A big portion of 70% books read this year is published from 2000’s onwards, half of which (54%) are from the 2010’s. I hope to change all that when I start time travelling back to the Victorian or Medieval ages since I have Classics and Historical fiction challenges to meet next year.
% Translated fictions
This year saw a decrease in reading translated work. My main source of translated books are translated from Japanese and there are several new translated books from French, Dutch, Finnish and Polish that I read this year. I don’t feel a need to read more translated fiction but I think the blue bar below can benefit from a lower level next year. This will have to be balanced off with non-fictions which are mostly written in English.
Nationalities and Locations
Very similar to last year, I have read authors from 20 different nationalities with 33 different country settings. Besides reading from British and American authors, the others are evenly scattered amongst different countries.
Imposing a book ban last year didn’t work for this year. I am still relief to say I have purchase 89 books less than previous year (spending £86.39 only), of which 12 are free books received as a gift, reviewed copies and mooched. The chart doesn’t include the 148 books I acquired for the this month (Dec 2012) from Kindle.
What do I think about 2012?
Personally 2012 have been a good year in my career and have been very, very busy at work. I think it’s an ok year for reading. I didn’t think I was going to read a lot this year but reading is breathing to me, and it is my only respite from work. So it hasn’t been too bad so far.
2012 is the year I read A Suitable Boy with Sam@tiny library. It’s a year I done “too much” travelling, visiting Chamonix-Mont Blanc, Geneva, Berlin, Morocco, then Lisbon, Barcelona and Paris in the autumn. I read a bit more Indian and South Asian literature this year, and read some good books by Achebe and Kapuściński on Africa.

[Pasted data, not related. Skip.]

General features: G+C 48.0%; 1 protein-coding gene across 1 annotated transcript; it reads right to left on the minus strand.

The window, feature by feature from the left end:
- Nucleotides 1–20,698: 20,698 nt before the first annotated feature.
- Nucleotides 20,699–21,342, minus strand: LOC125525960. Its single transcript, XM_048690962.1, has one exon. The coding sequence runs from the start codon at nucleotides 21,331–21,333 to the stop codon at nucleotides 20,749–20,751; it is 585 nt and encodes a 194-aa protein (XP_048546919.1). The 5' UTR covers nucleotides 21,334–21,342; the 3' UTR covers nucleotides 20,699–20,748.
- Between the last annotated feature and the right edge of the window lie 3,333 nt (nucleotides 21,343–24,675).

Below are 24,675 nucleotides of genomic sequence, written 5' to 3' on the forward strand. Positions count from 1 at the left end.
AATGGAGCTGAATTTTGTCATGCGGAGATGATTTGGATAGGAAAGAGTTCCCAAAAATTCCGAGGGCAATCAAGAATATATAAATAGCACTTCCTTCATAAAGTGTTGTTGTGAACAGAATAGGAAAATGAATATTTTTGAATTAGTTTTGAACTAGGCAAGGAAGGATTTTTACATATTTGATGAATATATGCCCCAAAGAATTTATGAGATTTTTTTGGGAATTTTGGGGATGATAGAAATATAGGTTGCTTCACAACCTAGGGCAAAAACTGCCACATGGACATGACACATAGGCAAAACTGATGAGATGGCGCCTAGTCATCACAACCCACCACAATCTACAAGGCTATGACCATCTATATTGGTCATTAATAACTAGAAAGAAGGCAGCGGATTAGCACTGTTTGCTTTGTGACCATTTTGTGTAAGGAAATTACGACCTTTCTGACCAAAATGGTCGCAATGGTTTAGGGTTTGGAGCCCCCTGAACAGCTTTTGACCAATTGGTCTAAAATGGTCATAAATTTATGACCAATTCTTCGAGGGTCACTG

I gave away 25 copies of The Time Traveller’s Wife as part of the World Book Night’s campaign on the 23 April 2012.
2012 is also the year I jumped into the Kindle bandwagon. I am excited with the prospect of reading in a different device and getting free books from Amazon and Netgalley. It’s been exciting so far and Amazon.co.uk has been very kind to offer books I want to read for as low as 20p! (Life of Pi, Winter in Madrid by CJ Sansom and The Hundred-Years-old man who jumped out of the window and disappeared are on for 20p now)
For books read in 2012, see 2012 Read review index
I count the following top 10 as some of my favourites of the year:
Plans for 2013?
In the spirit of Venn diagram, the Venn set and subsets diagram and the size of population is the best way to depict the proportion of subject matters being analysed. So my reading plan for 2012 will look somewhat like this:
In the scheme of fictions being the bigger picture, I will be focusing on reducing my TBR files and read more classics and non-fictions, with focus on French literature. I would also like to continue reading off from the pile I have for South Asian and Middle Eastern books. Occasionally crime fiction will be my guilty pleasure!
My 2013 reading challenges are all laid out here: Reading Challenge 2013
It’s been hard trying to find time to read and blog this year. Whether you commend or lurks, I am eternally grateful for everyone of you who reads or follows my blog. I wish you a happy and joyful new year and hope this is another year where your wishes come true. Have a great celebration! 😀
p/s: It’s funny that some wordpress bloggers had snow on their blogs but not on mine. Hmm..